Install and configure any required migration tools.
Install or migrate server operating systems. This might include manual activities or might be automated through remote control, package management, or server management.
Install or migrate applications.
Migrate users, groups, accounts, domains, and any other management controls that are required.
Migrate data, always ensuring that copies exist and that there is an established method for fail-back if needed.
Validate pilot migration processes and deployment, and modify as necessary.
Complete migration/implementation of all services and transition to production.
Training can be interspersed throughout the implementation/migration process. In addition to staff training for transition, there will be a requirement for staff training for management and support. In addition, users might need to be trained for use of new applications and services:
Establish good communication across all stakeholders. This includes education about the new services/applications, what they are, why they are needed, and what the enhanced value to all stakeholders will be. It could also include timelines, scheduled outages, and endorsements by management. Use this opportunity to set expectations to ease transition and change.
Educate management. Management can be key in establishing a good environment for accepting change. Ensure that all affected management have a clear understanding of objectives, benefits, timelines, and possible problem areas.
Train support staff for management and administration. This might include specific training on administration software, management standards, and protocols, such as Simple Network Management Protocol (SNMP) or Common Information Model (CIM), health monitoring, logging and reports, and so on.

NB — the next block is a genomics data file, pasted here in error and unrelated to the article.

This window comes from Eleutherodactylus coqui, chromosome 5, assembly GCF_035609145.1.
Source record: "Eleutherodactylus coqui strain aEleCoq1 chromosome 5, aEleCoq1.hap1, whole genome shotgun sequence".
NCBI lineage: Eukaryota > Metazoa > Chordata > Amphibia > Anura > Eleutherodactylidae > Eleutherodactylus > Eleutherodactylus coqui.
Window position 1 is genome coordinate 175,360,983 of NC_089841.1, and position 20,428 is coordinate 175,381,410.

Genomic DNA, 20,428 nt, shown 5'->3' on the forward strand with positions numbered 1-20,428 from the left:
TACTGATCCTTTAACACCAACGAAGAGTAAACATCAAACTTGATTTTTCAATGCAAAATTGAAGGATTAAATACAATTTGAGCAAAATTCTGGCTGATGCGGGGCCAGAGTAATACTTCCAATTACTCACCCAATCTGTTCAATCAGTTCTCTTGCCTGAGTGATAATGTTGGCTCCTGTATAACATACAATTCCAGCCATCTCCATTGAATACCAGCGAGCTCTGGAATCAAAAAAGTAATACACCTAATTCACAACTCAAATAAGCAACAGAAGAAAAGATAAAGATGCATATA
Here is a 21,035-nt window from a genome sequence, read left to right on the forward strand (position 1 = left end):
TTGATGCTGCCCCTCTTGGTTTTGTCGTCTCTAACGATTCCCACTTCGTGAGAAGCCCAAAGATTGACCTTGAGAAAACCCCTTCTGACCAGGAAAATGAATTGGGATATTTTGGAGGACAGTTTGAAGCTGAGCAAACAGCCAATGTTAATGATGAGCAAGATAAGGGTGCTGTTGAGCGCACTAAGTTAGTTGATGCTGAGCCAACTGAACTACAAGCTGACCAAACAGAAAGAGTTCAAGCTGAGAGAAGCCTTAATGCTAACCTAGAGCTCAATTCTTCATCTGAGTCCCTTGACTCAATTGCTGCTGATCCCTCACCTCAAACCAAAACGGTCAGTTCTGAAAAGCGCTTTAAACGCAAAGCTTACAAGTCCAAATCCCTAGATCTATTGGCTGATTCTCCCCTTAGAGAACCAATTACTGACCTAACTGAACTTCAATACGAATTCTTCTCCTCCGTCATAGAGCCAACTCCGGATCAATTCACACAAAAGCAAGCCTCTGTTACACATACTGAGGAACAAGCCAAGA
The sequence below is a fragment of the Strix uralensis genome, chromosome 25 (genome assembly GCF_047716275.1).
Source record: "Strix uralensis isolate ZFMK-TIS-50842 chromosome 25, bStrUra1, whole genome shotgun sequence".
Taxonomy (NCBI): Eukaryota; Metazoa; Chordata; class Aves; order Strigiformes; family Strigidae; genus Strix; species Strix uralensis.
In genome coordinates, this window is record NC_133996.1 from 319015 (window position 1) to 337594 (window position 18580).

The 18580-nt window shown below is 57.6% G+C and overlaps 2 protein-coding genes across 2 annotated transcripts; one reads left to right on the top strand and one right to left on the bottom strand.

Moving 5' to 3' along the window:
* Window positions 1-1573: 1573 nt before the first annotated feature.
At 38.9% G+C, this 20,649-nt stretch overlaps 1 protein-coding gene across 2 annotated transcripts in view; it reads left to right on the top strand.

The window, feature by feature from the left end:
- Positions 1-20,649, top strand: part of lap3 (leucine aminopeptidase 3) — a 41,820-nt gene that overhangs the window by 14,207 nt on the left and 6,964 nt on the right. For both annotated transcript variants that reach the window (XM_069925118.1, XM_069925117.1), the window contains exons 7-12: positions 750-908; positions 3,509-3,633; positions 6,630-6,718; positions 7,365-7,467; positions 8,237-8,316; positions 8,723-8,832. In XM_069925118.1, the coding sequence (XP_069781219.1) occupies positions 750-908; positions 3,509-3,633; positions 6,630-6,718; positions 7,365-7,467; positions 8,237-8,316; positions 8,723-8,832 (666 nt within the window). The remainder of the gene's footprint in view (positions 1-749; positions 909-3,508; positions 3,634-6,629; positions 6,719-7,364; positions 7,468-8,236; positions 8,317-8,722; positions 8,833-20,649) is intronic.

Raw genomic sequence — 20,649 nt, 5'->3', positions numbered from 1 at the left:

Train help desk support staff, providing tools and education for accommodating end users. This might include support request logging and tracking, phone support management, new application or service training, and so forth.
Train end users. Training might be provided through in-house training sessions, web-based or computer-based training, offsite professional training courses, distributed manuals, train-the-trainer programs, or any one of a number of training solutions. With effective training, less demand will be placed on help desk and system administration resources.
After a solution has been migrated or implemented, the responsibility still exists to provide ongoing support and management. This might be a simple responsibility easily assumed by an existing administrator or might involve the efforts of multiple managers in different locations and an extensive help desk department:
Consolidate administration. Look for methods, tools, and applications that simplify administration by consolidating and automating management tasks. This includes tools that are interoperable, standards-based, and work with a common interface.
Simplify support by creating self-help solutions using frequently asked questions, an online support database, and web-based support solutions for chat, problem submittal, or remote control.
Analyze support problems looking for simpler methods, workarounds, and processes to avoid repetition and redundancy.
Consider outsourcing support and administration if third-party sources can provide superior expertise at comparable or lower costs.
Periodically reevaluate solution for upgrades and enhancements both in terms of features and functionality and also for security.
Open source migrations or integration doesn't need to be a painful process. Many administrators and IT personnel have already picked up Linux knowledge just out of curiosity, so in-house expertise is available. Starting with edge services, open source solutions can be implemented without major negative impact to other services or end users. Often, the actual migration will go quite smoothly. One Novell customer, after working through each of the preceding factors, was geared to expect a two-week implementation process. The entire process went without a hitch and was accomplished in four hours.